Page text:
And finally, among close friends- it is always a case of each friend footing bills at different times, and this eventually ‘scores out’ expenses, but strengthens friendship. One close friend of mine succinctly described that ‘money should never be given a status among close friends’. He went so far as to buttress his opinion with an anecdote; while he was studying abroad, in their study group there were three Americans and then him. Each one loved their daily dose of caffeine. But each one was only getting theirs during the study meetings. One day my friend decided to buy coffee for all of them, which led to a trend of one buying coffee for everyone on different days. He explained that this was incredibly beneficial in creating camaraderie and building relations, and none of them was incurring a loss-a case of ‘scoring out’. For a highly individualist western society, an uncommon show of ‘community’ proved to be very effective.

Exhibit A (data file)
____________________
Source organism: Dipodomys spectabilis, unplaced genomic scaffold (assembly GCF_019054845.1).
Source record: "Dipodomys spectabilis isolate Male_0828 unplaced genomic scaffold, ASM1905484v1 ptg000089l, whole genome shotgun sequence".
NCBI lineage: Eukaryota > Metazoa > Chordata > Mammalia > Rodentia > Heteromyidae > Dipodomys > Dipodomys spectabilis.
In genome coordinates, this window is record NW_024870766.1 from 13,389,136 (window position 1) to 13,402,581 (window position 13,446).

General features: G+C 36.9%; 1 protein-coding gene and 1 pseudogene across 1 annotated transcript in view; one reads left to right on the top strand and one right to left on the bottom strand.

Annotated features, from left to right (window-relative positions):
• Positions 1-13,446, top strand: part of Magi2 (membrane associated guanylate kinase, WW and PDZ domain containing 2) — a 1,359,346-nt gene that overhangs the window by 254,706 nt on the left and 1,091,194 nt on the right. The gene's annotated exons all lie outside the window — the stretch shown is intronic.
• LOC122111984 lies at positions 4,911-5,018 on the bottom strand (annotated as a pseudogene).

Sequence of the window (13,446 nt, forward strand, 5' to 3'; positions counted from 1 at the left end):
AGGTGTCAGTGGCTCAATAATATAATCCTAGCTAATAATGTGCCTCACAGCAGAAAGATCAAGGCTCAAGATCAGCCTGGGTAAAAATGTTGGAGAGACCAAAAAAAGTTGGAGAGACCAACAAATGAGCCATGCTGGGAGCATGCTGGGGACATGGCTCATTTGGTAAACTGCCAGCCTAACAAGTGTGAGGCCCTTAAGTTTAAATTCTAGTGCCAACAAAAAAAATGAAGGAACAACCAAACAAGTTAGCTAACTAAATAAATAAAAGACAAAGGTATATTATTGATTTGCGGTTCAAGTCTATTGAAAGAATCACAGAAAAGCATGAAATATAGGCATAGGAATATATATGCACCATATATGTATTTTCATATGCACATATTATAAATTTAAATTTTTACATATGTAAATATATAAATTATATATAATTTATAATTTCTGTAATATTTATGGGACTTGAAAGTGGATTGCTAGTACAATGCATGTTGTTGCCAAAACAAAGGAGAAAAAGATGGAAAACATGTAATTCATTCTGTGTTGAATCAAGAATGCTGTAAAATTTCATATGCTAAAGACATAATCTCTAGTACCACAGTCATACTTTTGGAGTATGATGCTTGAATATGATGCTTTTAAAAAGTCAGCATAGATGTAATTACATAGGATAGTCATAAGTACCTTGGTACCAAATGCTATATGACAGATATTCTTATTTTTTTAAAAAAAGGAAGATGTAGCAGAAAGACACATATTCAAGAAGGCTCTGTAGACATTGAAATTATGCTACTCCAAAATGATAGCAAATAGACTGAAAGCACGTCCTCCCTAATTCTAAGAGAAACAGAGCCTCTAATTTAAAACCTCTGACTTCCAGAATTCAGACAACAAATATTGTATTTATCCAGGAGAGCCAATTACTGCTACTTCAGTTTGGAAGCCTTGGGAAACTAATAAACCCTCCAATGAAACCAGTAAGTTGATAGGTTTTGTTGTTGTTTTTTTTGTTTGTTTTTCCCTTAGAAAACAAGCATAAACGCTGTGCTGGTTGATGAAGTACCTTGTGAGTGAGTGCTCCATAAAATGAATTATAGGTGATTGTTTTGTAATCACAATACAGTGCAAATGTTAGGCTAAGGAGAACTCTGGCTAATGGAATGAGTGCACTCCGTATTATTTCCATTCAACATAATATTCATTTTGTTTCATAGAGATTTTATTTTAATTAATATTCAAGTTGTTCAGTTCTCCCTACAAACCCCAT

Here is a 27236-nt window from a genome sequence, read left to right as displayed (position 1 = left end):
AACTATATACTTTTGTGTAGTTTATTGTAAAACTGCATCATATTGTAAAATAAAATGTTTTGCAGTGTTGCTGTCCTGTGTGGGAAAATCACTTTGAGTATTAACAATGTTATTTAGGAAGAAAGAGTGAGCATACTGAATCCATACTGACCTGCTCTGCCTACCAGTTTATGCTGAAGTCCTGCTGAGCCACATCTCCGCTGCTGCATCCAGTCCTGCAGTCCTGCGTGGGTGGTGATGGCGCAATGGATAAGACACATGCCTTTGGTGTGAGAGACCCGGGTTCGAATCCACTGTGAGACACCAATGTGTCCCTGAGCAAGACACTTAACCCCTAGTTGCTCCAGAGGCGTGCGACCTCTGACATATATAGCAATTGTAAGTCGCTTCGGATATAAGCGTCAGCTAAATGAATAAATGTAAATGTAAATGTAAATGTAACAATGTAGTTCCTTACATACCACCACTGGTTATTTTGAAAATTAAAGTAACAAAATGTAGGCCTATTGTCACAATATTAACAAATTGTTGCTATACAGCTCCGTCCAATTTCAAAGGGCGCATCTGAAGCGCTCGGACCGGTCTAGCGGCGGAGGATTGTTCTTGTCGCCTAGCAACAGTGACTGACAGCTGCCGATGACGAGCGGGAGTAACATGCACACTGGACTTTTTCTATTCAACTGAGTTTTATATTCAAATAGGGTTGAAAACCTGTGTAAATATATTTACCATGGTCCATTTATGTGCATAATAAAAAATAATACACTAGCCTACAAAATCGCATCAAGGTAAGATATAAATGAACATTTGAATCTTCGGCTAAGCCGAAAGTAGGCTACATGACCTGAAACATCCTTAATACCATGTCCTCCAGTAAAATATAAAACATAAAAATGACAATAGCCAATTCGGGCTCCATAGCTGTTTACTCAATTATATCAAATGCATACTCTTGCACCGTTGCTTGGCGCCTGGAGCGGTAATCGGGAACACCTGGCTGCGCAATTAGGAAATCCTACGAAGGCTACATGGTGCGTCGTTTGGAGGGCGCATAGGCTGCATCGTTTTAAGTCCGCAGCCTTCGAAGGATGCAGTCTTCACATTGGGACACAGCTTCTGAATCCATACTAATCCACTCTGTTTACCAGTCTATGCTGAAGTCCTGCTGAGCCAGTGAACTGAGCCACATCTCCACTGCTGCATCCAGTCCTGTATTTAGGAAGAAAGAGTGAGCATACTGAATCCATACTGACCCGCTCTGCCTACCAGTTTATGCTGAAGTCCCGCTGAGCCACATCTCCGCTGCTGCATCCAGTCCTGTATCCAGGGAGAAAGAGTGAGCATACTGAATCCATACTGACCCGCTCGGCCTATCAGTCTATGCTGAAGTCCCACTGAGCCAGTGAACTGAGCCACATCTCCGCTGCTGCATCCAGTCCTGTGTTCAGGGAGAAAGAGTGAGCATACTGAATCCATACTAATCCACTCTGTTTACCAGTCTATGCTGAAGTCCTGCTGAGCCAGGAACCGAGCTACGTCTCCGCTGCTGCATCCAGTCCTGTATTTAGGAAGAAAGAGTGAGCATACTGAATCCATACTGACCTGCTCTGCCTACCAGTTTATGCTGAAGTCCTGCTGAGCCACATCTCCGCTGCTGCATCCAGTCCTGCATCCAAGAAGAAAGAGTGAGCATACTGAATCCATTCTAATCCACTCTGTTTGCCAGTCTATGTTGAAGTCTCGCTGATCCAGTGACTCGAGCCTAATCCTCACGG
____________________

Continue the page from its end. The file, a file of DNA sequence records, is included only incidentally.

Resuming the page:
For Bhutan, I say it’s still a work in progress- solely because it’s sporadic and does not include the larger Bhutanese population. I relate to all these schools of thought. It has been many reasons for chagrin- on days when I am fumbling for my purse in my sack-of-a bag, and somebody settles the bill, or when I sometimes foot an extremely large bill that eats into my monthly grocery budget.
Personally, I like to believe that in this regard I have laid my demons to rest; I offer when I can afford, but I draw my lines and go strictly dutch with mere acquaintances who have strangers in tow.